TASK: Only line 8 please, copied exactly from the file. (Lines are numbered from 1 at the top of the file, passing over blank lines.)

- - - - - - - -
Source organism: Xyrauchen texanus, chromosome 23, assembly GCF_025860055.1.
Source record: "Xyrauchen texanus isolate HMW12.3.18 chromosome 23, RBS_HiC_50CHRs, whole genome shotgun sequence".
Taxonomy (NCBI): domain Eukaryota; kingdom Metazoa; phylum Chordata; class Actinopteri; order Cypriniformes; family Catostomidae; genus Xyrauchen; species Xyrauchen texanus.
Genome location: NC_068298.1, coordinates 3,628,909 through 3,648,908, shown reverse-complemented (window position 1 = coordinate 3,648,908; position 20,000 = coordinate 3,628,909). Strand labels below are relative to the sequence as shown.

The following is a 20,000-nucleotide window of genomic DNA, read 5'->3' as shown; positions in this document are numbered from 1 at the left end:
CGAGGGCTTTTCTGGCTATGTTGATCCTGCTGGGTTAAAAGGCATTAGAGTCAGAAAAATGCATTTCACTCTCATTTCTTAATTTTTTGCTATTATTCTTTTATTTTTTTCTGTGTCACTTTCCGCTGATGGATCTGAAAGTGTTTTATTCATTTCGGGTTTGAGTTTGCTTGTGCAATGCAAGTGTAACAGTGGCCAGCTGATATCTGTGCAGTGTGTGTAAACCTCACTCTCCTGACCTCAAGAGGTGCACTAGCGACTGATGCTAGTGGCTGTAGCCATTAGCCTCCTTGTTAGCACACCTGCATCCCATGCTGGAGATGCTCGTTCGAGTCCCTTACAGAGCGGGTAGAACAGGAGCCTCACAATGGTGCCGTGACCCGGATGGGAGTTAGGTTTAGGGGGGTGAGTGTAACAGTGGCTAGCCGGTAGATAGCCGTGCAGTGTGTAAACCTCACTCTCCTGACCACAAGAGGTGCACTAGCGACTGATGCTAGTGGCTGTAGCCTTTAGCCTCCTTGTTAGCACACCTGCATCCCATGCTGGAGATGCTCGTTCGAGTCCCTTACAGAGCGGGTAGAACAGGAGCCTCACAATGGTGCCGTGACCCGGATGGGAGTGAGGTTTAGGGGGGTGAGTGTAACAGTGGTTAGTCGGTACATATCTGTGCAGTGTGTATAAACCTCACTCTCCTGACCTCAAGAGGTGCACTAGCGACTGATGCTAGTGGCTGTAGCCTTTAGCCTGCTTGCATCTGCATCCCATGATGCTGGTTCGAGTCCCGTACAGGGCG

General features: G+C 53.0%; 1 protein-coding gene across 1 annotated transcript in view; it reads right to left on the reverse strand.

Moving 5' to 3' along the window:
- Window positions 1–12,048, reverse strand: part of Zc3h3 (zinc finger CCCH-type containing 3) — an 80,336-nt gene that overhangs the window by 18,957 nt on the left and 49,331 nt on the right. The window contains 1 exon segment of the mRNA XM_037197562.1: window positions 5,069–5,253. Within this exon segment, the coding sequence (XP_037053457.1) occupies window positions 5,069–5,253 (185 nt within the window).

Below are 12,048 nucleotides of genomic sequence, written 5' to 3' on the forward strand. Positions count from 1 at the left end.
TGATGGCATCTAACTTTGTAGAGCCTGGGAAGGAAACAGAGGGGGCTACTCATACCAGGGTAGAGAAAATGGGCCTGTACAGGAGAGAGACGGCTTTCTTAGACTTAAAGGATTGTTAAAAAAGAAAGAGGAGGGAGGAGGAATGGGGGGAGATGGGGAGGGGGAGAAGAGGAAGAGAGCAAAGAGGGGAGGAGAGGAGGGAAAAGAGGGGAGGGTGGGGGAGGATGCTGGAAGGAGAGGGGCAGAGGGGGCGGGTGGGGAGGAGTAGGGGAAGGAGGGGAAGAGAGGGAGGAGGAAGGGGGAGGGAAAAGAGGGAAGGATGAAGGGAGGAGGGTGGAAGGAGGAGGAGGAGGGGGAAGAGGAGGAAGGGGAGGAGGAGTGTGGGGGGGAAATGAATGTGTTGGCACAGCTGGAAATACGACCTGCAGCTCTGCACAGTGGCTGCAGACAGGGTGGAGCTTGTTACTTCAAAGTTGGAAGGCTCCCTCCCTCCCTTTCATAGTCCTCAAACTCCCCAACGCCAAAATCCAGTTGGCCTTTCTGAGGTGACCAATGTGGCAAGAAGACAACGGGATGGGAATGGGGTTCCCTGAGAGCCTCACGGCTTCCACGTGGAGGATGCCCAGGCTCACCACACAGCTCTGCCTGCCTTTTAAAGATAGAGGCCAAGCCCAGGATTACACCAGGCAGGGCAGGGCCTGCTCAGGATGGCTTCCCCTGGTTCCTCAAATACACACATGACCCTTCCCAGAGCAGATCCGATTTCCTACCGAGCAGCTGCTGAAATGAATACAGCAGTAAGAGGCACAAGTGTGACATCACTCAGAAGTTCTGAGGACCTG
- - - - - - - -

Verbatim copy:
Moving 5' to 3' along the window: